Demand for Harley-Davidson (NYSE:HOG) motorcycles used to be so great that a used bike could be sold for as much or more than the price paid for it. Waiting lists to buy new motorcycles ran months long until Harley went into overdrive producing enough bikes to meet demand.

You're usually not going to find a comparable situation in production-model cars and trucks. Their ubiquity makes them, if not a dime a dozen, certainly less valuable over time. That's partially the reason a car's value drops so sharply once you drive it off the dealer's lot. A Ford (NYSE:F) F-150 pickup truck may be the best-selling vehicle on the market today, but Kelley Blue Book says a model year 2016 F-150 has already lost 11% of its value, or some $2,083, at auction.

Ford F-150 driving off-road

Image source: Ford. 

Gas-guzzlers make a comeback

Recently, Kelley released its fourth-quarter 2016 survey on retention values for manufacturer-suggested retail prices when a car that's anywhere from one to three years old goes to auction. It found that full-sized pickup trucks like Ford's have done surprisingly well at holding onto their value, with the F-150 coming in fifth among the competition, but the Nissan (NASDAQOTH:NSANY) Titan is doing best overall, losing just 2% of its value.

However, the report took a closer look at model year 2015 vehicles to see those that retained values best, and apparently, lower gas prices were having a big effect on buyer choices: The two worst-performing segments were subcompact cars that retained just 51% of their value and electric cars, which only managed to hold onto 38%.

The worst of the worst were General Motors' (NYSE:GM) hybrid electric Chevy Volt, keeping just 40% of its value; the subcompact Mitsubishi Mirage and smart fortwo, at just 39% and 37%, respectively; and the all-electric Nissan Leaf, which, at just 24%, was unable to retain even a quarter of its value at auction.

Part of the Leaf's problem, despite being the world's best-selling EV and receiving generally favorable reviews from sites, including Kelley Blue Book, was its limited range on a charge, which at its peak is just 84 miles. That's not very practical, and after Tesla (NASDAQ:TSLA) began taking reservations for its $35,000 Model 3, that put a huge dent in Leaf sales, which dropped 19% between 2015 and 2016. So, it's understandable why the car can't hold any value at auction.

A white 2017 Nissan Leaf all-electric vehicle

Image source: Nissan. 

Better performance, better value

However, not all small vehicles did poorly. The SUV/Crossover segment, for example, regardless of its price range, ranked among the best performers for the 2015 model year, with four spots on the top 10 list. The Jeep Wrangler and Nissan Xterra retained 87% and 83% of their values, respectively, placing them fourth and fifth in the top 10 models for the year, while the luxury versions of the the Porsche Cayenne and Land Rover Range Rover Sport also ranked highly, coming in third place and sixth, respectively, with retained values of 89% and 82%.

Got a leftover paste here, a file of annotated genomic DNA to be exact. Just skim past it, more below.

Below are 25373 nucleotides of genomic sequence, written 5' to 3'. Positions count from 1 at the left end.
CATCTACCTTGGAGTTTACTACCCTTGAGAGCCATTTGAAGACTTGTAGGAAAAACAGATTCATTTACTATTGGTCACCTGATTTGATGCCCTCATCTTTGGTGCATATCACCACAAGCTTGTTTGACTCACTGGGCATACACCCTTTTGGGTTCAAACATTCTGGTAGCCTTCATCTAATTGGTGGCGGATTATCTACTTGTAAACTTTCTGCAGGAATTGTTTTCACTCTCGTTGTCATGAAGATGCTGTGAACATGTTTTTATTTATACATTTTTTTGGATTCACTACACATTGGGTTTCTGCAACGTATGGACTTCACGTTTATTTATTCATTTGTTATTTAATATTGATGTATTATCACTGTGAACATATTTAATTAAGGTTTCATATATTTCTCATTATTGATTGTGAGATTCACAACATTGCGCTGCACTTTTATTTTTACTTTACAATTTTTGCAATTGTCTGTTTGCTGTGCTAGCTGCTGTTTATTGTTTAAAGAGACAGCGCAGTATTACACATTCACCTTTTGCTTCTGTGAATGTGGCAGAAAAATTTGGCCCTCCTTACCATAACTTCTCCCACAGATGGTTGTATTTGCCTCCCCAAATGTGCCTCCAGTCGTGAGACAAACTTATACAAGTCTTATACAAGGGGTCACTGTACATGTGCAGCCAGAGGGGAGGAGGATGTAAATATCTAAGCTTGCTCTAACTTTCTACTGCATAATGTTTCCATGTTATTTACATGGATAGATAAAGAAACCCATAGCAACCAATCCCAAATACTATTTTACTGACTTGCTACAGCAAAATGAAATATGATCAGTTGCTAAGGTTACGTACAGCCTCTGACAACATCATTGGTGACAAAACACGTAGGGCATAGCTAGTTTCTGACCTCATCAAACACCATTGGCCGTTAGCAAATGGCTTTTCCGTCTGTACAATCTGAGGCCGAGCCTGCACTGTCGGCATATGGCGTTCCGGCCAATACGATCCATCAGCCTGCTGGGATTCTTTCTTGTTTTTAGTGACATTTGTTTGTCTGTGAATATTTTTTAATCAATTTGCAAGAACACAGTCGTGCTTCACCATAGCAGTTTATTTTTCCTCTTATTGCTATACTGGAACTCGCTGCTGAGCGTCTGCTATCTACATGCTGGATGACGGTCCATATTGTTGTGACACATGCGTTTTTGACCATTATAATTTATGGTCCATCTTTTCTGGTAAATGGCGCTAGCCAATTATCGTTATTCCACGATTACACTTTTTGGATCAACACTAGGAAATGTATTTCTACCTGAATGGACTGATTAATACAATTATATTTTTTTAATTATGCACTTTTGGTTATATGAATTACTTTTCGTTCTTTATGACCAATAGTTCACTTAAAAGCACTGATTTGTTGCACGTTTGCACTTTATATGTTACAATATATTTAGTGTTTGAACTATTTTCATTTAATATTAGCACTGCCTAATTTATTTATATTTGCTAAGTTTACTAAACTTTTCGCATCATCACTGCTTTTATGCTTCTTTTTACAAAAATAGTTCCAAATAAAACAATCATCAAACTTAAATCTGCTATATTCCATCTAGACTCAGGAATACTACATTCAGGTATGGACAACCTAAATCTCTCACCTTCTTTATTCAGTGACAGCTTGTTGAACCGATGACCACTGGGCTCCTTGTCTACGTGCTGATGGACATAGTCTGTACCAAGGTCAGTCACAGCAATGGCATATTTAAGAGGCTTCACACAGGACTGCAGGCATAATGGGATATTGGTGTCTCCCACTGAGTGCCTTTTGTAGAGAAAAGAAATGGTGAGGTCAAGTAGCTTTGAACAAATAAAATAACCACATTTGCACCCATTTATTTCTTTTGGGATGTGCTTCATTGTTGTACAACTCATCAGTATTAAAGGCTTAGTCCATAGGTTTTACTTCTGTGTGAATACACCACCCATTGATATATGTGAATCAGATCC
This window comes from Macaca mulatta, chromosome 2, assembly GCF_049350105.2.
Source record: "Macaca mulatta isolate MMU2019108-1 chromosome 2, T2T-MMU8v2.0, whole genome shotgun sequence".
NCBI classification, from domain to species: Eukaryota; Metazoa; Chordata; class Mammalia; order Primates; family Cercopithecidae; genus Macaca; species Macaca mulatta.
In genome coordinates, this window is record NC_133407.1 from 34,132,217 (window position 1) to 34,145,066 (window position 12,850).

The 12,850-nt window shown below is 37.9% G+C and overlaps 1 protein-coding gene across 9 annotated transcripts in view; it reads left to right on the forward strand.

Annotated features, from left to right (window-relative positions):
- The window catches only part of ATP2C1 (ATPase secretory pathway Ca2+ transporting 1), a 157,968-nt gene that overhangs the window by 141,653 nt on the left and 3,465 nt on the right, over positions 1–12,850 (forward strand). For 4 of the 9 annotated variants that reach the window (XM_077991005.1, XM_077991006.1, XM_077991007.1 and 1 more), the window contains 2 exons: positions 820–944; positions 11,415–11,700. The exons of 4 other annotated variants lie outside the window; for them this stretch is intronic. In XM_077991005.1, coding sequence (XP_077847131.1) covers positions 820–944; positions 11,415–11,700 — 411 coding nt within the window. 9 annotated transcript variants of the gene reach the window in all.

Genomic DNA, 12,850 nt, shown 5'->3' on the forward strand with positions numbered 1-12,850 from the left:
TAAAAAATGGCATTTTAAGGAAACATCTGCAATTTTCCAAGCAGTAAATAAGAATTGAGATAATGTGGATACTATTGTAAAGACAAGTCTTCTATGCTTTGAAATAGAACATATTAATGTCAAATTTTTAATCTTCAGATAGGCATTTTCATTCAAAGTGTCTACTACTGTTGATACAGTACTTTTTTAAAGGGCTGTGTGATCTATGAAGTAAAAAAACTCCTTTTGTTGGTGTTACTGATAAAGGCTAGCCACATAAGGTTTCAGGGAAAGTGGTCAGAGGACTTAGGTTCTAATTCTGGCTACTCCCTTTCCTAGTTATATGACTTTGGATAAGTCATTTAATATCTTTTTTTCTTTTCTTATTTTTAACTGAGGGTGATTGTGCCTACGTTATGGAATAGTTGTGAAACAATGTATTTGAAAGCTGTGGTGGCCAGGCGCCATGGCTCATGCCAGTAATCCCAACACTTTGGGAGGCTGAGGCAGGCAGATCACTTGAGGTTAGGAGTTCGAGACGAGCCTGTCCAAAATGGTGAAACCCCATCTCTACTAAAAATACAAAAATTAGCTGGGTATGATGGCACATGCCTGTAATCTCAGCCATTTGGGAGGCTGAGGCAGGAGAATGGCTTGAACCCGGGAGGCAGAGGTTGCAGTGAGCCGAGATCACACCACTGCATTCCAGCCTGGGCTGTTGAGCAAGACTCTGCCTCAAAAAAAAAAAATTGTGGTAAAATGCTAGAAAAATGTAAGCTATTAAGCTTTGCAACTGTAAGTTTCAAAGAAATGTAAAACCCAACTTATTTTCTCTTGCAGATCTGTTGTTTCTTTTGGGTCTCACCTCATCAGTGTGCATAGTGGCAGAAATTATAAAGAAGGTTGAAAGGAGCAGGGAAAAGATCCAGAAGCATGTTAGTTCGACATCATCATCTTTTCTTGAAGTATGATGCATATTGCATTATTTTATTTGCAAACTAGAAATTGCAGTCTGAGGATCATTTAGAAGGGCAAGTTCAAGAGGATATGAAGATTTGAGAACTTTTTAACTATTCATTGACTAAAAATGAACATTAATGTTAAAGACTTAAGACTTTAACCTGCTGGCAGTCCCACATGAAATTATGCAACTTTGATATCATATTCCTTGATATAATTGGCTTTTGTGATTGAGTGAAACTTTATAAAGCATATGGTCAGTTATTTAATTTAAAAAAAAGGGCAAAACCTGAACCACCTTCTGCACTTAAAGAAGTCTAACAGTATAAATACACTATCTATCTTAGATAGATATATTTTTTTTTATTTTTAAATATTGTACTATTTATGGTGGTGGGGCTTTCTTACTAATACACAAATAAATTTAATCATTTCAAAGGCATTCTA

Perhaps not surprisingly, luxury vehicles did best overall, taking six of the 10 slots overall, with the high-performance segment having the second highest retention rate among all vehicles, at 74%. Kelley Blue Book says it was the only segment to finish the year having increased its retention value. 

Yet only two high-performance vehicles made the list, the Audi R8, which did well by retaining 80% of its value, though that was only good enough for tenth place, and the one car that actually rose in value: the Mercedes-Benz SLS-class supercar.

Yellow Mercedes-Benz SLS AMG supercar

Image source: Mercedes-Benz. 

A rare find

Although this vehicle has earned superlatives since its introduction in 2010, and Kelley saw the 2015 model as a worthy competitor to the Aston Martin DB9, Ferrari California, and Bentley Continental GT, it may be that Mercedes put its finger on the scale for its $200,000-plus gull-wing supercar, because 2015 was the last year the SLS AMG (Mercedes' high-performance division) would be produced. It was subsequently replaced by the GT AMG.

The SLS featured a 6.2-liter M159 V-8 engine that offered 583 horsepower at 6800 rpm, and went from 0 to 60 mph in 3.7 seconds. It was also a limited-production car, with just 350 vehicles made, and with all the raves the vehicle enjoyed over its run, naming it the Final Edition certainly ensured it would be a sought-after vehicle for years to come.

So, it might not be fair to put the SLS up against the No. 2 performer in vehicle value retention, the mid-size Toyota Tacoma Double Cab pickup, which kept 89% of its value, but production vehicles growing in value is enough of a rarified event to warrant mention. Certainly as Harley-Davidson struggles to sell its motorcycles these days, even if a used Hog still carries a premium, Mercedes Benz can at least bask in the performance of its supercar and see its value continue to grow in the years to come.

Rich Duprey has no position in any stocks mentioned. The Motley Fool owns shares of and recommends Ford and Tesla. The Motley Fool recommends General Motors. The Motley Fool has a disclosure policy.